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Civil disobedience

Duke students have never been the type to just sit and let the world change around them. Throughout the University’s history, there have been several defining moments when students and faculty took direct action to protect their beliefs.

The 1960s were a defining time for the University and for student involvement in protests. African-American students staged a study-in within the Allen Building to demand friendlier policies towards the black student population Nov. 1967. Tensions between the African-American population and the administration reached an all-time high Feb. 13, 1969 when students took over the Allen Building. Students barricaded themselves inside of the building demanding more equal treatment, according to the University archives. Upon receiving promises of negotiations with the administration and exiting the building, police tear-gassed the students on the quad.

Protests against Vietnam raged in the late 1960s and early 1970s. These protests were among the first in the country to call for an end to U.S. involvement in Vietnam. Even in the 21st century, there have been several student war protests, according to a previous article from The Chronicle. Throughout Feb. 2003, students protesting the Iraq War camped out in tents on the Chapel Quad with the support of the local community. In 2005, Duke students and Durham residents marched together from Brightleaf Square to East Campus in a rally against the Iraq War.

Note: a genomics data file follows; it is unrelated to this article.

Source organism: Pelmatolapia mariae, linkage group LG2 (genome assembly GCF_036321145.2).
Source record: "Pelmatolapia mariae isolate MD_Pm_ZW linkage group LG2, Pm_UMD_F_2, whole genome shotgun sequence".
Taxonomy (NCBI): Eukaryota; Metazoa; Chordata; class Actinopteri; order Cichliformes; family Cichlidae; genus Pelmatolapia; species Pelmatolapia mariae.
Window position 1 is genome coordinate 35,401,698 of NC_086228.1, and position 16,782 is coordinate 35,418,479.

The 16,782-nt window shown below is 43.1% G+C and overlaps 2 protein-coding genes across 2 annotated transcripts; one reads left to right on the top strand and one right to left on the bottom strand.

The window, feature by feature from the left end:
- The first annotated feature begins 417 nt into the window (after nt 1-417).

The national Occupy Movement also made its way to Duke in Fall 2011. Protesters called for campus dialogue regarding economic justice and participatory democracy, according to a previous article from The Chronicle.

Duke students aren't afraid to promote campus dialogue through more than just their words. If history says anything, it is that Duke students are always willing to take their opinion off of the page or the computer screen and translate it into direct action.


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